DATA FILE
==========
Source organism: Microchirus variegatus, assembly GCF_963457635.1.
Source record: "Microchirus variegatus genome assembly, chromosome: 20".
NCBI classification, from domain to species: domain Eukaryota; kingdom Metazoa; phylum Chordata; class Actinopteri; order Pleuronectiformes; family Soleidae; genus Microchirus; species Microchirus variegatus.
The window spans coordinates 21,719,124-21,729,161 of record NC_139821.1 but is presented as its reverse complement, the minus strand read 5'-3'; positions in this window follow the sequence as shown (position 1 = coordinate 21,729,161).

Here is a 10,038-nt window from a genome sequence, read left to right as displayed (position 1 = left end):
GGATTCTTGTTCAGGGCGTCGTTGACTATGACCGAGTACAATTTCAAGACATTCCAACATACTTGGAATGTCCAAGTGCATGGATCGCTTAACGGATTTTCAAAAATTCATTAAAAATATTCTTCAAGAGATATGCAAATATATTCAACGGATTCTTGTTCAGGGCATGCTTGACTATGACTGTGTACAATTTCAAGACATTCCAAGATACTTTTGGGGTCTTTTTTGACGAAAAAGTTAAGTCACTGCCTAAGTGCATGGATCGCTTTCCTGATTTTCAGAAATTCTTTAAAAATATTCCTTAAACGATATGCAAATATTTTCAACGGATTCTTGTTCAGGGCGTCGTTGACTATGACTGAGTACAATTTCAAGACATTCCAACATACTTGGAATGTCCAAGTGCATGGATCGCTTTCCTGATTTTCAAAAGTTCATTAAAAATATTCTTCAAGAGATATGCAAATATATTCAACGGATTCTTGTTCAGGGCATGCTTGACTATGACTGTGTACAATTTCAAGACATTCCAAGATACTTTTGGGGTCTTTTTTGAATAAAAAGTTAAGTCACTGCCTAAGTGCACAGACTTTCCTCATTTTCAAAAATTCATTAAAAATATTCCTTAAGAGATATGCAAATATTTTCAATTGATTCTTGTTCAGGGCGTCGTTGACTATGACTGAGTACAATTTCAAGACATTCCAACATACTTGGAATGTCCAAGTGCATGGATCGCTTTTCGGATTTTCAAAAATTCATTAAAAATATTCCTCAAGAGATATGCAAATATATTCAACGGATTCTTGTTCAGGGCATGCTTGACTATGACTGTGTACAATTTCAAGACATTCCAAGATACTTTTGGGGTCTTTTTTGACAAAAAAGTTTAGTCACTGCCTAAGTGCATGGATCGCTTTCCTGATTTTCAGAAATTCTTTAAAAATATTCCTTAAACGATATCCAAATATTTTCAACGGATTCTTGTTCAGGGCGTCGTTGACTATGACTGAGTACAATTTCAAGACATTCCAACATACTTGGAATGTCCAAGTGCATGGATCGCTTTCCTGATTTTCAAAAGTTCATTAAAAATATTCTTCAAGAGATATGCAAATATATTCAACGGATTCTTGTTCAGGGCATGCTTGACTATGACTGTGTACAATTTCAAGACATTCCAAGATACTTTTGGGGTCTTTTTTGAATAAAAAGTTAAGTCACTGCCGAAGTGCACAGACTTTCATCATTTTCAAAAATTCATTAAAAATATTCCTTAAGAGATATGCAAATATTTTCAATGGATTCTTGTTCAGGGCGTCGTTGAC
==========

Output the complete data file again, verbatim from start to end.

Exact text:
Source organism: Microchirus variegatus, assembly GCF_963457635.1.
Source record: "Microchirus variegatus genome assembly, chromosome: 20".
NCBI classification, from domain to species: domain Eukaryota; kingdom Metazoa; phylum Chordata; class Actinopteri; order Pleuronectiformes; family Soleidae; genus Microchirus; species Microchirus variegatus.
The window spans coordinates 21,719,124-21,729,161 of record NC_139821.1 but is presented as its reverse complement, the minus strand read 5'-3'; positions in this window follow the sequence as shown (position 1 = coordinate 21,729,161).

Here is a 10,038-nt window from a genome sequence, read left to right as displayed (position 1 = left end):
GGATTCTTGTTCAGGGCGTCGTTGACTATGACCGAGTACAATTTCAAGACATTCCAACATACTTGGAATGTCCAAGTGCATGGATCGCTTAACGGATTTTCAAAAATTCATTAAAAATATTCTTCAAGAGATATGCAAATATATTCAACGGATTCTTGTTCAGGGCATGCTTGACTATGACTGTGTACAATTTCAAGACATTCCAAGATACTTTTGGGGTCTTTTTTGACGAAAAAGTTAAGTCACTGCCTAAGTGCATGGATCGCTTTCCTGATTTTCAGAAATTCTTTAAAAATATTCCTTAAACGATATGCAAATATTTTCAACGGATTCTTGTTCAGGGCGTCGTTGACTATGACTGAGTACAATTTCAAGACATTCCAACATACTTGGAATGTCCAAGTGCATGGATCGCTTTCCTGATTTTCAAAAGTTCATTAAAAATATTCTTCAAGAGATATGCAAATATATTCAACGGATTCTTGTTCAGGGCATGCTTGACTATGACTGTGTACAATTTCAAGACATTCCAAGATACTTTTGGGGTCTTTTTTGAATAAAAAGTTAAGTCACTGCCTAAGTGCACAGACTTTCCTCATTTTCAAAAATTCATTAAAAATATTCCTTAAGAGATATGCAAATATTTTCAATTGATTCTTGTTCAGGGCGTCGTTGACTATGACTGAGTACAATTTCAAGACATTCCAACATACTTGGAATGTCCAAGTGCATGGATCGCTTTTCGGATTTTCAAAAATTCATTAAAAATATTCCTCAAGAGATATGCAAATATATTCAACGGATTCTTGTTCAGGGCATGCTTGACTATGACTGTGTACAATTTCAAGACATTCCAAGATACTTTTGGGGTCTTTTTTGACAAAAAAGTTTAGTCACTGCCTAAGTGCATGGATCGCTTTCCTGATTTTCAGAAATTCTTTAAAAATATTCCTTAAACGATATCCAAATATTTTCAACGGATTCTTGTTCAGGGCGTCGTTGACTATGACTGAGTACAATTTCAAGACATTCCAACATACTTGGAATGTCCAAGTGCATGGATCGCTTTCCTGATTTTCAAAAGTTCATTAAAAATATTCTTCAAGAGATATGCAAATATATTCAACGGATTCTTGTTCAGGGCATGCTTGACTATGACTGTGTACAATTTCAAGACATTCCAAGATACTTTTGGGGTCTTTTTTGAATAAAAAGTTAAGTCACTGCCGAAGTGCACAGACTTTCATCATTTTCAAAAATTCATTAAAAATATTCCTTAAGAGATATGCAAATATTTTCAATGGATTCTTGTTCAGGGCGTCGTTGAC